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KING 5 News: "Logging, landslides debated at forestry meeting"

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June 10, 2008 -- State forestry officials took a field trip Tuesday to examine the relationship between clear-cut logging and last year's Lewis County floods. Their trip took them to a Weyerhaeuser tree farm above the flood lands, where Weyerhaeuser and State Natural Resources officials explained to the State Forest Practices Board the way they assess areas to be logged.

By Gary Chittim, KING 5 News

LEWIS COUNTY, Wash. - State forestry officials took a field trip Tuesday to examine the relationship between clear-cut logging and last year's Lewis County floods.

Their trip took them to a Weyerhaeuser tree farm above the flood lands, where Weyerhaeuser and State Natural Resources officials explained to the State Forest Practices Board the way they assess areas to be logged.

In December, Centralia, Chehalis and surrounding towns and farmlands were covered with floodwaters. Millions of dollars worth of property and livestock were lost. Some felt landslides in the tree farm aggravated the problem.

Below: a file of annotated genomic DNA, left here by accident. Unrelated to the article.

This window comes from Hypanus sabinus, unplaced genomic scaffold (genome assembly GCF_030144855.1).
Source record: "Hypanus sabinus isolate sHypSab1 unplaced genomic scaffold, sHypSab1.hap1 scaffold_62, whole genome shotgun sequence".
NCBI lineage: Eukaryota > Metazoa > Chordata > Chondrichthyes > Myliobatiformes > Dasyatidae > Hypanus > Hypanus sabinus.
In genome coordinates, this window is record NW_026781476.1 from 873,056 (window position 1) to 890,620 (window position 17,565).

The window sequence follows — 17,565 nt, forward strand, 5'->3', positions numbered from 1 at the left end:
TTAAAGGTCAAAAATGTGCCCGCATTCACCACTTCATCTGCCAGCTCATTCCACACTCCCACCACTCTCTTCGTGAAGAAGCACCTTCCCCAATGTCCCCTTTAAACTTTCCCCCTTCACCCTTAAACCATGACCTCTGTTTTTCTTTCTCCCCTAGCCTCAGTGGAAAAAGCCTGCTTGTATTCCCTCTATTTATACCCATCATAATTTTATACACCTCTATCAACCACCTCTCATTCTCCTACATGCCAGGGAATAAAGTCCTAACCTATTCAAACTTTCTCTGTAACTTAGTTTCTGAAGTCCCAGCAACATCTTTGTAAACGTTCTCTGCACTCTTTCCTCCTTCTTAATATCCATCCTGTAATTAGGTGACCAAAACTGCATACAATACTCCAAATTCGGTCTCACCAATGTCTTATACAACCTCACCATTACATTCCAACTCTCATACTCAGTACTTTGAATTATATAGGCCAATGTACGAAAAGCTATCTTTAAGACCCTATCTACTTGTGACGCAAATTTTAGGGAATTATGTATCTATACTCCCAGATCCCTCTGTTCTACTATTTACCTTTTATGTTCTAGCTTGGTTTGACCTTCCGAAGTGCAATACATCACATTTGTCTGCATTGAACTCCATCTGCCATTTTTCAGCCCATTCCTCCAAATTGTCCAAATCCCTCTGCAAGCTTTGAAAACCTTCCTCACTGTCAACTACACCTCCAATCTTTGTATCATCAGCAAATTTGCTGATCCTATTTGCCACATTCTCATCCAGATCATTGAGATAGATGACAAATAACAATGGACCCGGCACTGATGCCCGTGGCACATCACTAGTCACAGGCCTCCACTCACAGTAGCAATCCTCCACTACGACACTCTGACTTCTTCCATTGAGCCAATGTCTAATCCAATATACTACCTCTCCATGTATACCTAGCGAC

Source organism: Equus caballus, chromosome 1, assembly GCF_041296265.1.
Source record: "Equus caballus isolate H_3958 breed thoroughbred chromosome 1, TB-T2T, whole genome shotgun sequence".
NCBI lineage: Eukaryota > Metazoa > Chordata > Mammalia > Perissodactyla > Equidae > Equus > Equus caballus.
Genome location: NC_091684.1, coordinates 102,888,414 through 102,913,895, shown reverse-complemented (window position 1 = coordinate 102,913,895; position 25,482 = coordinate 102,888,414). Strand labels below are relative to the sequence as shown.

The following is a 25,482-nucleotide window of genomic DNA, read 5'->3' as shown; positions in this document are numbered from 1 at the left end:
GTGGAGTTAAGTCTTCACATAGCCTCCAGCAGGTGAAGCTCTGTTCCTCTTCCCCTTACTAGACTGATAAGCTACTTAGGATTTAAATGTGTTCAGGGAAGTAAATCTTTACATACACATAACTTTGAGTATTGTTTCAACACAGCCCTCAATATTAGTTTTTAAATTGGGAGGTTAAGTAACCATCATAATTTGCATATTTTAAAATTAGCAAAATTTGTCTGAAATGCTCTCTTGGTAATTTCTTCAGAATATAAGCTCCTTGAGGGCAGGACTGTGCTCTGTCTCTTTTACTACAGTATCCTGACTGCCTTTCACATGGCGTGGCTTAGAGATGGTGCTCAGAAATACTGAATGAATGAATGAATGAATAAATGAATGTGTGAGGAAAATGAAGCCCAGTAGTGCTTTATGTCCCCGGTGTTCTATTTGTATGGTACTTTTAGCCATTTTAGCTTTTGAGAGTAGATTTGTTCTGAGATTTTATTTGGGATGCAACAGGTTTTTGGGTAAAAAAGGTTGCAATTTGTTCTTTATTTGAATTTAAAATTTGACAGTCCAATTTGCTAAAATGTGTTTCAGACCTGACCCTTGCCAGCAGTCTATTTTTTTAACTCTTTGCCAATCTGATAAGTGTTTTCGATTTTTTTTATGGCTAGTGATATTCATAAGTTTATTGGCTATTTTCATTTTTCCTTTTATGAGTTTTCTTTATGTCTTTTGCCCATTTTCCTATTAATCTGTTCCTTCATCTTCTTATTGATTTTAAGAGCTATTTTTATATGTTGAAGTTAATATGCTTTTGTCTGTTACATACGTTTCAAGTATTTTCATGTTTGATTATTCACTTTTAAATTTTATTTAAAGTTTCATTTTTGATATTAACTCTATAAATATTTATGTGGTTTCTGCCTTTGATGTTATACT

On Tuesday, workers defended their decision to log part of the tree farm where landslides occurred.

"It was fairly unremarkable, no real signs of past instability but this area got intense rainfall," said Jim Ward, Weyerhaeuser geologist.

The storm that struck these mountains is described in epic terms - up to 20 inches of rain over four days and 20 hours of near or above hurricane force winds.

It was by most accounts a storm that nobody could see coming but some experts say the potential for massive slides was plain as day.

"Potentially unstable ground is being misidentified and subject to harvest as evidenced by the failure of slopes like those behind us," said Dr. David Montgomery, University of Washington geologist. "The slides speak for themselves."

They argue over whether logging caused it but all agree, the Lewis County Highlands are landslide country.

Weyerhaeuser says now after this storm, they'll be able to better predict the next spots of trouble.

The Forestry Board is made up of private land owners, loggers, members of forest protection groups and the public.

They will use what they saw Tuesday when considering future logging plans.